Another Journalistic Disgrace at the Los Angeles Times: a Continuing Series

Flowery Language Here at the Daily Grind

The Grind:

For many years, one of the ongoing themes of my columns has been the exposure of lazy, incompetent, agenda-driven “journalism” that purports to reveal some defect in police practices. Most often the burdens of these perceived defects are said to be borne by those racial minority groups favored by the lazy, incompetent, agenda-driven “journalists.”

Gentle readers, today I present the latest, incandescently glaring example, brought to you by that seemingly endless font of such rubbish, the Los Angeles Times. The story, by staff writer Jeong Park, appears on page B-4 of the paper’s Sunday print edition, but was posted Friday evening under the provocative headline, “They say sheriff’s helicopters buzz lowest over Black homes, and they’re out to prove it.”

The Details:

“Aha,” the reader is expected to say, “those dirty, racist cops are even harassing black people from the sky!”

Park begins the story thus: “Law enforcement helicopters routinely buzz around Greater Los Angeles. But in certain neighborhoods, they swoop in — low and loud. So say two community groups that are studying the effects of helicopters on the health of county residents.”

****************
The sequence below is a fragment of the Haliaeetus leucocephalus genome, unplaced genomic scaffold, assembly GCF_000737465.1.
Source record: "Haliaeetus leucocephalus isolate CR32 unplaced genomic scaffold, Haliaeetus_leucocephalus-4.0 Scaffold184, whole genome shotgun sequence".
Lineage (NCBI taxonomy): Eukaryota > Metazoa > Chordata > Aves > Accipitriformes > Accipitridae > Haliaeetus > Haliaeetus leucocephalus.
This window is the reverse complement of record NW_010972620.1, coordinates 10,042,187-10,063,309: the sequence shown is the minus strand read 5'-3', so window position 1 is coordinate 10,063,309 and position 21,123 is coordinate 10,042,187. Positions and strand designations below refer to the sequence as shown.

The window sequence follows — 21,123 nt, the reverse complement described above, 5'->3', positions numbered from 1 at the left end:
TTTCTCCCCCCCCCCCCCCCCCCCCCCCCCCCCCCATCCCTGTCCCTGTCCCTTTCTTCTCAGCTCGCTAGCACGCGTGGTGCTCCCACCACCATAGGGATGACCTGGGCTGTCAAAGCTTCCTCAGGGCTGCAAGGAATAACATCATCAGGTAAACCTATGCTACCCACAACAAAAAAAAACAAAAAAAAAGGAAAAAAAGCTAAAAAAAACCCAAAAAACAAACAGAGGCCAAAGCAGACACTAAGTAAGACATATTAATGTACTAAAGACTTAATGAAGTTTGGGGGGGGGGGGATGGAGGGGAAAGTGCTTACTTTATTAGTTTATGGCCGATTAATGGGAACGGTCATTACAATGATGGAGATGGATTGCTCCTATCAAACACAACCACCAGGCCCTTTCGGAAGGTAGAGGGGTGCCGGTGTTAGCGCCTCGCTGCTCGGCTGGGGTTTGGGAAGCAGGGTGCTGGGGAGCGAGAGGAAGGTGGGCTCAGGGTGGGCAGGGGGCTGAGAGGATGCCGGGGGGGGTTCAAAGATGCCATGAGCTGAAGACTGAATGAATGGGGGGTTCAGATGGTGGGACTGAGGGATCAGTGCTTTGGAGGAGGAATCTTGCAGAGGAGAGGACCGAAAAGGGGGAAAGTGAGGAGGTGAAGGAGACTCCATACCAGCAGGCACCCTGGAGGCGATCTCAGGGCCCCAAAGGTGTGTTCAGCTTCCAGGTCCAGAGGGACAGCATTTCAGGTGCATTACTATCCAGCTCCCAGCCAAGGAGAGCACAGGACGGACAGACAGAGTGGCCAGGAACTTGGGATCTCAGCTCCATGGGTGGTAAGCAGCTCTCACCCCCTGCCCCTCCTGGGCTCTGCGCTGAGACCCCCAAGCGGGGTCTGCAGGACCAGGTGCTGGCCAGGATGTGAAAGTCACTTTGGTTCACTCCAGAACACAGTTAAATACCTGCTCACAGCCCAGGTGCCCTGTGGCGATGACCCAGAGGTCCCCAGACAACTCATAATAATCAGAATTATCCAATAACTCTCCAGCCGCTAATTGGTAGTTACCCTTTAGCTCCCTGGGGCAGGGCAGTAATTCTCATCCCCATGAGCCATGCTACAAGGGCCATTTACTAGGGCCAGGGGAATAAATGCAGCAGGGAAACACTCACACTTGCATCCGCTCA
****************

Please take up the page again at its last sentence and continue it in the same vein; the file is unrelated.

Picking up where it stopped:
As is often the case in these stories, Park seeks to support the accusation of police racism with a veneer of academic credentialism. He quotes Nicholas Shapiro, an assistant professor of biology and society at UCLA and director of the Carceral Ecologies Lab. “The higher the proportion of Black population,” says Shapiro, “the lower the altitude of the helicopter.”

Park writes: “Shapiro said the groups had found that in every census block of L.A. County that is more than 40 percent Black, the median elevation of helicopters was below 1,000 feet, the “minimum safe altitude” for congested areas as set by the Federal Aviation Administration.” The online version of the story links to the FAA’s Guide to Low-Flying Aircraft, which indeed says that aircraft operating over a “congested area” maintain “an altitude of 1,000 feet above the highest obstacle within a horizontal radius of 2,000 feet of the aircraft.” Read more…

Related posts

Donald Trump Returns to the White House: Don’t Let Coronavirus Dominate You


Michigan Supreme Court Strikes Down Gov. Gretchen Whitmer’s Pandemic Powers


Michelle Obama Attacks ‘Racist’ Trump, Defends BLM Rioting: ‘Only A Tiny Fraction’ Violent